Coins In The McArcade

This Ad Age piece on retail fusion is a quick look at where fast food environments are headed.

McDonald’s franchisees John and Karen O’Keefe watched sales flatline for most of the year at their store in Chicago’s suburban Woodfield Mall while other restaurants in the fast-food chain’s system pulled in gains of 2% or better. But after the couple installed a digital video-and-music system in their store, sales shot up 17%.
Customers at the O’Keefes store can use their mobile phones to search, select and activate music and video shorts, including music videos and movie previews. After installing 10 flat-screen TVs and a sound system, the franchisees are now making cosmetic changes to the interior. They hope to separate the dining spaces into zones to appeal to different customer types, from early-morning mall walkers to shopping moms to mall employees holding meetings at the store.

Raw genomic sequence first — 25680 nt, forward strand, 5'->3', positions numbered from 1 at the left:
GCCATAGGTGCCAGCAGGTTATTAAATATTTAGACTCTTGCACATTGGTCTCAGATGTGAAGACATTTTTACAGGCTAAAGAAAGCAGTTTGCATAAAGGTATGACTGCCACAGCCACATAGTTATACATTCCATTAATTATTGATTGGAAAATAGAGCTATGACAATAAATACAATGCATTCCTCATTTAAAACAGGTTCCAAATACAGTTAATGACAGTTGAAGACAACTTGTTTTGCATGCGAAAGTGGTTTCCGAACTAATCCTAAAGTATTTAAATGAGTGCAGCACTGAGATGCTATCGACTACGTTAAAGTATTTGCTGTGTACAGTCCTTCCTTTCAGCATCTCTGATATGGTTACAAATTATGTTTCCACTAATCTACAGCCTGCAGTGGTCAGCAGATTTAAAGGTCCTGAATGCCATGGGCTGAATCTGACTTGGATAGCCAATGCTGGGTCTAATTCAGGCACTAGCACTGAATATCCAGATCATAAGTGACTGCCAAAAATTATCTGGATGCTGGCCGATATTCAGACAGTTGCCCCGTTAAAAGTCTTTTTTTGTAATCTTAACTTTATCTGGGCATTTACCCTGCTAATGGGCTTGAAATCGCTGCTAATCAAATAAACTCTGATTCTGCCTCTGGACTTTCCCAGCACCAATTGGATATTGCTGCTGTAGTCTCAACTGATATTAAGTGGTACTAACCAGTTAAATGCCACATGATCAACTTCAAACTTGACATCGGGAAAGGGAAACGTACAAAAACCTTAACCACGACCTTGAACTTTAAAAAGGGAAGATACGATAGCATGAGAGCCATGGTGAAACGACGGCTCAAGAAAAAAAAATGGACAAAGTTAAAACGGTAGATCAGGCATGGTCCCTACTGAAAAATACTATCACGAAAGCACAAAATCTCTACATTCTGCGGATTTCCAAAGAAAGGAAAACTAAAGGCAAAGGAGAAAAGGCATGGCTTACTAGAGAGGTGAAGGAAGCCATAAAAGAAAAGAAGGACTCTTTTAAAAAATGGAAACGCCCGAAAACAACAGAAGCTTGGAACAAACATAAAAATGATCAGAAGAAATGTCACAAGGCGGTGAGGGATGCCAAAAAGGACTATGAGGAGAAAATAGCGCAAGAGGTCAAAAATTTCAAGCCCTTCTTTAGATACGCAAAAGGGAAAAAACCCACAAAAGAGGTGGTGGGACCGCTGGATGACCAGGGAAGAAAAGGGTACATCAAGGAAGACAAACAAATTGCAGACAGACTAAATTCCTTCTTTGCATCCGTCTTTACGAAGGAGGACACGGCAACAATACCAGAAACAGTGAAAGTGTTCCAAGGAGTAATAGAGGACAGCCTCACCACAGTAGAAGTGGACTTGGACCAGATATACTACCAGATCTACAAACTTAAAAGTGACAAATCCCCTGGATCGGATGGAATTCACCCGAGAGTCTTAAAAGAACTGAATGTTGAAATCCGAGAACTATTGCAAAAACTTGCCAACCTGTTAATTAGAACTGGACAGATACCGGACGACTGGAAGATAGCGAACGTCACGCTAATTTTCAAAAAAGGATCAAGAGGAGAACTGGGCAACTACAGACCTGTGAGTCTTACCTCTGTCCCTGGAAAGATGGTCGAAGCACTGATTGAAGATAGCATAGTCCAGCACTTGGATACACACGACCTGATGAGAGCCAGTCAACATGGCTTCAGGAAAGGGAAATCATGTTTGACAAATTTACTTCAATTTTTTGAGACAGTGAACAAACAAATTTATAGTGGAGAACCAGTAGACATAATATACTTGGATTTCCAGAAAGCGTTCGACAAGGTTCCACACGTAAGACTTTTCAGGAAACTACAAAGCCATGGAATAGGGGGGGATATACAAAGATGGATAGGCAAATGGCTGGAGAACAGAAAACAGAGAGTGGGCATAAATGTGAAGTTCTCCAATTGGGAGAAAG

About David Burn

Native Nebraskan in the Pacific Northwest. Chief Storyteller at Bonehook, a guide service and bait shop for brands. Co-founder and editor of AdPulp. Contributor to The Content Strategist. Doer of the things written about herein.

  • HighJive

    it’s amazing how mickey d’s always manages to increase sales with schemes that have nothing to do with improving the food or service.

  • daveednyc

    Who goes to McD’s for the food or service? I don’t think anyone who goes to McD’s harbors higher expectations about what they offer or how they dish it out. Here they’re adding some unrelated experiences, but it’s still all about the fix.